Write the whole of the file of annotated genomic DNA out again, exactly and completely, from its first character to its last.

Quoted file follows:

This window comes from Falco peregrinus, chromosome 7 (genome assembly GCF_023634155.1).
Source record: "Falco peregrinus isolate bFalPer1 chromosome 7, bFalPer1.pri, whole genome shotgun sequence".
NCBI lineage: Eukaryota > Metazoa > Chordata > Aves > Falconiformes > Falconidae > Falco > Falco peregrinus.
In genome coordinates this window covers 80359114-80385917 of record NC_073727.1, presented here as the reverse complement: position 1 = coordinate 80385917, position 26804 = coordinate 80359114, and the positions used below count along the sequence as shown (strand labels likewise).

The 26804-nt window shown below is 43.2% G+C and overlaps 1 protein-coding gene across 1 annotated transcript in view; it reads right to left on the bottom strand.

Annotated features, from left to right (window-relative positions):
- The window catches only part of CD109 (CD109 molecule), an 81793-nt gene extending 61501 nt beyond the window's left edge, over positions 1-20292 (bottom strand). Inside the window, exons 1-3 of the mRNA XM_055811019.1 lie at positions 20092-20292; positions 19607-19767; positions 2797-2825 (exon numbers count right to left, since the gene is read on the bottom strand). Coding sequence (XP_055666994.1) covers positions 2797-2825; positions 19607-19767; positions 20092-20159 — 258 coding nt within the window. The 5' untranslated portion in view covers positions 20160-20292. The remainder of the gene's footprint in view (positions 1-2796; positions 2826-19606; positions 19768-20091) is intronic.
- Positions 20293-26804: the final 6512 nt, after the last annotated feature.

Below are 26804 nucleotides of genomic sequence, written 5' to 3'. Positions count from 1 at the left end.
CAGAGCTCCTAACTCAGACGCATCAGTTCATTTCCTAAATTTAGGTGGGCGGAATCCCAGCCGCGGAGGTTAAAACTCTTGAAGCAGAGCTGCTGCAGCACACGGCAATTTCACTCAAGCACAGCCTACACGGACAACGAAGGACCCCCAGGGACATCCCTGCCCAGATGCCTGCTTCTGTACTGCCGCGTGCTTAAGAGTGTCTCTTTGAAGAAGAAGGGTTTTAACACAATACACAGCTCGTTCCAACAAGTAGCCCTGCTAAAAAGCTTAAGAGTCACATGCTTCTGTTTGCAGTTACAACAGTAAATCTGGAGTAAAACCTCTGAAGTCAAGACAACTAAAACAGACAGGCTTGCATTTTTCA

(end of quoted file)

This window comes from Falco peregrinus, chromosome 7 (genome assembly GCF_023634155.1).
Source record: "Falco peregrinus isolate bFalPer1 chromosome 7, bFalPer1.pri, whole genome shotgun sequence".
NCBI lineage: Eukaryota > Metazoa > Chordata > Aves > Falconiformes > Falconidae > Falco > Falco peregrinus.
In genome coordinates this window covers 80359114-80385917 of record NC_073727.1, presented here as the reverse complement: position 1 = coordinate 80385917, position 26804 = coordinate 80359114, and the positions used below count along the sequence as shown (strand labels likewise).

The 26804-nt window shown below is 43.2% G+C and overlaps 1 protein-coding gene across 1 annotated transcript in view; it reads right to left on the bottom strand.

Annotated features, from left to right (window-relative positions):
- The window catches only part of CD109 (CD109 molecule), an 81793-nt gene extending 61501 nt beyond the window's left edge, over positions 1-20292 (bottom strand). Inside the window, exons 1-3 of the mRNA XM_055811019.1 lie at positions 20092-20292; positions 19607-19767; positions 2797-2825 (exon numbers count right to left, since the gene is read on the bottom strand). Coding sequence (XP_055666994.1) covers positions 2797-2825; positions 19607-19767; positions 20092-20159 — 258 coding nt within the window. The 5' untranslated portion in view covers positions 20160-20292. The remainder of the gene's footprint in view (positions 1-2796; positions 2826-19606; positions 19768-20091) is intronic.
- Positions 20293-26804: the final 6512 nt, after the last annotated feature.

Below are 26804 nucleotides of genomic sequence, written 5' to 3'. Positions count from 1 at the left end.
CAGAGCTCCTAACTCAGACGCATCAGTTCATTTCCTAAATTTAGGTGGGCGGAATCCCAGCCGCGGAGGTTAAAACTCTTGAAGCAGAGCTGCTGCAGCACACGGCAATTTCACTCAAGCACAGCCTACACGGACAACGAAGGACCCCCAGGGACATCCCTGCCCAGATGCCTGCTTCTGTACTGCCGCGTGCTTAAGAGTGTCTCTTTGAAGAAGAAGGGTTTTAACACAATACACAGCTCGTTCCAACAAGTAGCCCTGCTAAAAAGCTTAAGAGTCACATGCTTCTGTTTGCAGTTACAACAGTAAATCTGGAGTAAAACCTCTGAAGTCAAGACAACTAAAACAGACAGGCTTGCATTTTTCA